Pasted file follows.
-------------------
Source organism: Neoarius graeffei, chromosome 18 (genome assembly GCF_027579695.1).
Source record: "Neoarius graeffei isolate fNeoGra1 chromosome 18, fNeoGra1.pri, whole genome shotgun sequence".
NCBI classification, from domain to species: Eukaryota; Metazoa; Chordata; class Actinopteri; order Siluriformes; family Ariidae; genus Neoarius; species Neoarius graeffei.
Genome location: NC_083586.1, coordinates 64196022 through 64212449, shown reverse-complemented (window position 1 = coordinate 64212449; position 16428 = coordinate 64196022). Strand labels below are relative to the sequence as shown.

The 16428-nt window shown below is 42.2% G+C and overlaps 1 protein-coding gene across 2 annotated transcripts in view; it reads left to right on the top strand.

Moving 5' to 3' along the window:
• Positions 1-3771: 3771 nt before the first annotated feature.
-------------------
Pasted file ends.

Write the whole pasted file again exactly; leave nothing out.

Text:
Source organism: Neoarius graeffei, chromosome 18 (genome assembly GCF_027579695.1).
Source record: "Neoarius graeffei isolate fNeoGra1 chromosome 18, fNeoGra1.pri, whole genome shotgun sequence".
NCBI classification, from domain to species: Eukaryota; Metazoa; Chordata; class Actinopteri; order Siluriformes; family Ariidae; genus Neoarius; species Neoarius graeffei.
Genome location: NC_083586.1, coordinates 64196022 through 64212449, shown reverse-complemented (window position 1 = coordinate 64212449; position 16428 = coordinate 64196022). Strand labels below are relative to the sequence as shown.

The 16428-nt window shown below is 42.2% G+C and overlaps 1 protein-coding gene across 2 annotated transcripts in view; it reads left to right on the top strand.

Moving 5' to 3' along the window:
• Positions 1-3771: 3771 nt before the first annotated feature.